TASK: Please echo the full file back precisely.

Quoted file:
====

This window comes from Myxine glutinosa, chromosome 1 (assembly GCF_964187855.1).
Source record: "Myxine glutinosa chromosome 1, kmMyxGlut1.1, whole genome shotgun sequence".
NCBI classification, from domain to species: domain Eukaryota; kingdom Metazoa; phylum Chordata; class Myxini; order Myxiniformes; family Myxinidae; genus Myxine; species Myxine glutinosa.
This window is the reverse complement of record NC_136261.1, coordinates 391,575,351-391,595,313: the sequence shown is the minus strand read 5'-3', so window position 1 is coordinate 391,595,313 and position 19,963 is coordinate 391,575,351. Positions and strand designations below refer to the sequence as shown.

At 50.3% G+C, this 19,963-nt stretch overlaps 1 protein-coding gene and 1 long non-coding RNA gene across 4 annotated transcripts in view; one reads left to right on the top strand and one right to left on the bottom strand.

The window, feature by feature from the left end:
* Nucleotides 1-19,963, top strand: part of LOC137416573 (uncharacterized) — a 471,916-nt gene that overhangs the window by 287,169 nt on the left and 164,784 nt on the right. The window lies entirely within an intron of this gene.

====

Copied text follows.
This window comes from Myxine glutinosa, chromosome 1 (assembly GCF_964187855.1).
Source record: "Myxine glutinosa chromosome 1, kmMyxGlut1.1, whole genome shotgun sequence".
NCBI classification, from domain to species: domain Eukaryota; kingdom Metazoa; phylum Chordata; class Myxini; order Myxiniformes; family Myxinidae; genus Myxine; species Myxine glutinosa.
This window is the reverse complement of record NC_136261.1, coordinates 391,575,351-391,595,313: the sequence shown is the minus strand read 5'-3', so window position 1 is coordinate 391,595,313 and position 19,963 is coordinate 391,575,351. Positions and strand designations below refer to the sequence as shown.

At 50.3% G+C, this 19,963-nt stretch overlaps 1 protein-coding gene and 1 long non-coding RNA gene across 4 annotated transcripts in view; one reads left to right on the top strand and one right to left on the bottom strand.

The window, feature by feature from the left end:
* Nucleotides 1-19,963, top strand: part of LOC137416573 (uncharacterized) — a 471,916-nt gene that overhangs the window by 287,169 nt on the left and 164,784 nt on the right. The window lies entirely within an intron of this gene.